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Sunday, December 9, 2012

Were the New Dodger Owners Not Supposed to Spend?




            By Ross Newhan

            So, what is another $183 million, the Dodgers' latest outlay, not counting the $25.7 million posting fee they had to pay the South Korean league for the negotiating rights to Ryu Hyun-jin, who beat Sunday's deadline by agreeing to a six year, $36 million contract?.

           The deal with Ryu came a few hours after the Dodgers reached agreement on a six year, $147 million contract with Zack Greinke, which made him the highest paid right handed pitcher in baseball history--eclipsing Matt Cain's five year, $112.5 million extension of last April--and who now has the highest average annual salary (among pitchers) of $24.5 million, surpassing  C.C. Sabathia's $23 million a year.

          These latest two signings, lifting the multi-year salary commitments since Mark Walter and his partners took over as the Dodger owners to about $630 million and assuring that their 2013 payroll will be the highest in baseball at more than $200 million (it was less than $100 million in Frank McCourt's last season as owner), is bound to create some raised decibels among other owners, but what is/was Walter and Co. to do?

         Spending $2.1 billion on a flag franchise that was operating at half mast and required restoration as an organization and market at a time when there was virtually no help in the farm system, the new owners have had little choice but to demonstrate they are dedicated to that restoration and understand it had to be done quickly.

       For all of their spending, of course, the Dodgers aren't guaranteed of anything except that Manager Don Mattingly will be carrying a lot of pressure.

      The New York Yankees have produced a $200 million plus payroll in each of the last five years and won only one World Series.

     Can Ryu, 25, jump from Seoul to a major league rotation? Does Greinke have the mental fortitude to cope with that record contract and his premier status given that he has coped with mental issues in the past?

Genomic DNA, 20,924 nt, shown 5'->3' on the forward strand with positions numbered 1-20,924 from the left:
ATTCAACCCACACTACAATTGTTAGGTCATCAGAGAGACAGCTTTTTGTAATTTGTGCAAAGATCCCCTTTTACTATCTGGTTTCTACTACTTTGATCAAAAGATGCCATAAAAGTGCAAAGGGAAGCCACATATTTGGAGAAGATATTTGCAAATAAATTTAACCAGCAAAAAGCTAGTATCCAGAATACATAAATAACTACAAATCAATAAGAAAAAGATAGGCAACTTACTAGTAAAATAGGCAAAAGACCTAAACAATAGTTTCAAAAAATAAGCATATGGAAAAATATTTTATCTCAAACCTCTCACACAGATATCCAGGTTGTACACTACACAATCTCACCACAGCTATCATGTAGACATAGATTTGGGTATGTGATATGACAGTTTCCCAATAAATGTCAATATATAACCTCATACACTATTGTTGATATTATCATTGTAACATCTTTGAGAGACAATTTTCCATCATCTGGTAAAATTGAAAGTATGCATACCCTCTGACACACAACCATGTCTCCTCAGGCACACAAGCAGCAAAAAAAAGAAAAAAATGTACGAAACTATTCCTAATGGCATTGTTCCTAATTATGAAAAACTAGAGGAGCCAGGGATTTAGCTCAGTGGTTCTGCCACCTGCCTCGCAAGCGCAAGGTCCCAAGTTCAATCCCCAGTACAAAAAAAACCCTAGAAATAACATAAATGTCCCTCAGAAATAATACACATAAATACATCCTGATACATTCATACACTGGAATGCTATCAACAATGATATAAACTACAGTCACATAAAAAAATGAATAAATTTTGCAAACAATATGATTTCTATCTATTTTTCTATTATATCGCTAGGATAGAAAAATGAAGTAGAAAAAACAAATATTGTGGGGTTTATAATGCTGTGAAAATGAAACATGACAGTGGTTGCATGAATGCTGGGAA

At $200 million plus, there are other questions. The left side of the Dodger infield hinges on Hanley Ramirez proving he can play shortstop. There is no bonafide leadoff hitter, and left fielder Carl Crawford needs to prove he can still be Carl Crawford.

     But should the Dodgers have left Greinke go elsewhere and not taken a chance on Ryu?

    Should they have not made that blockbuster trade with Boston even if, in the long term, first baseman Adrian Gonzalez is the only meaningful part of it?

    With Clayton Kerhsaw and Greinke at the top of the rotation, and possibly Chad Billingley, Josh Beckett, and Ryu forming the rest of it (where Chris Capuano, Ted Lilly and Aaron Harang fit in isn't clear), the Dodgers may have a rotation potentially competitive with that of the World Series champion San Francisco Giants.   .

     They are also in the verge of a multi-billlion dollar TV deal with either Fox or Time-Warner, presuming they don't initiate their own network.

     The point is that the new owners set a record to buy in, recognizing the market's and brand's potential. They have recognized, as well, what had to be done and the time frame in which it had to be done. The TV potential, restoration of the fan base, eventual revitalization of the stadium and the internal strengthening of the front office aimed at improving domestic and international scouting will ultimately pay off to a larger extent than all these pay outs.

    In the aftermath of the sordid News Corp. and McCourt ownerships, I don't see where the club's rooters have anything to complain about, despite the ruckus that some in the industry may create.       
            

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